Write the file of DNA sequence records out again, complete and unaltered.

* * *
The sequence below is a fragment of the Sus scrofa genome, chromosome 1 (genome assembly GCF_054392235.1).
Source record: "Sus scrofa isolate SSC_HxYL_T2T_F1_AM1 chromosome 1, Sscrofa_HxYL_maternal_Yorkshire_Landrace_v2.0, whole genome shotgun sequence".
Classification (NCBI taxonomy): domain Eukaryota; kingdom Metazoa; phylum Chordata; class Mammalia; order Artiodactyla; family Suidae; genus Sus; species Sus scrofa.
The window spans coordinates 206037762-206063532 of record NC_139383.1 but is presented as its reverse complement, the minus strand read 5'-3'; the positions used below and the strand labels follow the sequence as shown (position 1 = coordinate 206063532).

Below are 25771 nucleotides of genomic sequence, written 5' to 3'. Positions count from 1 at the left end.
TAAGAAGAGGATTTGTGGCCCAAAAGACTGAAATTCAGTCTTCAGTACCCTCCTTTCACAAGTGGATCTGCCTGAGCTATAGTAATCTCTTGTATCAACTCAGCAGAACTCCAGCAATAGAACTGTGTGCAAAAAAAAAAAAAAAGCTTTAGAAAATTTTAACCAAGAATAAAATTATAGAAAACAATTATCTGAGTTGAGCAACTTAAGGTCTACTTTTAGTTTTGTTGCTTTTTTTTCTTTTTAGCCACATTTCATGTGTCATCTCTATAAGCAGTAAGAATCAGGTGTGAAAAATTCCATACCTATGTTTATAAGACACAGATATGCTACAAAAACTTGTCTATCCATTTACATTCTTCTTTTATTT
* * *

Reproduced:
The sequence below is a fragment of the Sus scrofa genome, chromosome 1 (genome assembly GCF_054392235.1).
Source record: "Sus scrofa isolate SSC_HxYL_T2T_F1_AM1 chromosome 1, Sscrofa_HxYL_maternal_Yorkshire_Landrace_v2.0, whole genome shotgun sequence".
Classification (NCBI taxonomy): domain Eukaryota; kingdom Metazoa; phylum Chordata; class Mammalia; order Artiodactyla; family Suidae; genus Sus; species Sus scrofa.
The window spans coordinates 206037762-206063532 of record NC_139383.1 but is presented as its reverse complement, the minus strand read 5'-3'; the positions used below and the strand labels follow the sequence as shown (position 1 = coordinate 206063532).

Below are 25771 nucleotides of genomic sequence, written 5' to 3'. Positions count from 1 at the left end.
TAAGAAGAGGATTTGTGGCCCAAAAGACTGAAATTCAGTCTTCAGTACCCTCCTTTCACAAGTGGATCTGCCTGAGCTATAGTAATCTCTTGTATCAACTCAGCAGAACTCCAGCAATAGAACTGTGTGCAAAAAAAAAAAAAAAGCTTTAGAAAATTTTAACCAAGAATAAAATTATAGAAAACAATTATCTGAGTTGAGCAACTTAAGGTCTACTTTTAGTTTTGTTGCTTTTTTTTCTTTTTAGCCACATTTCATGTGTCATCTCTATAAGCAGTAAGAATCAGGTGTGAAAAATTCCATACCTATGTTTATAAGACACAGATATGCTACAAAAACTTGTCTATCCATTTACATTCTTCTTTTATTT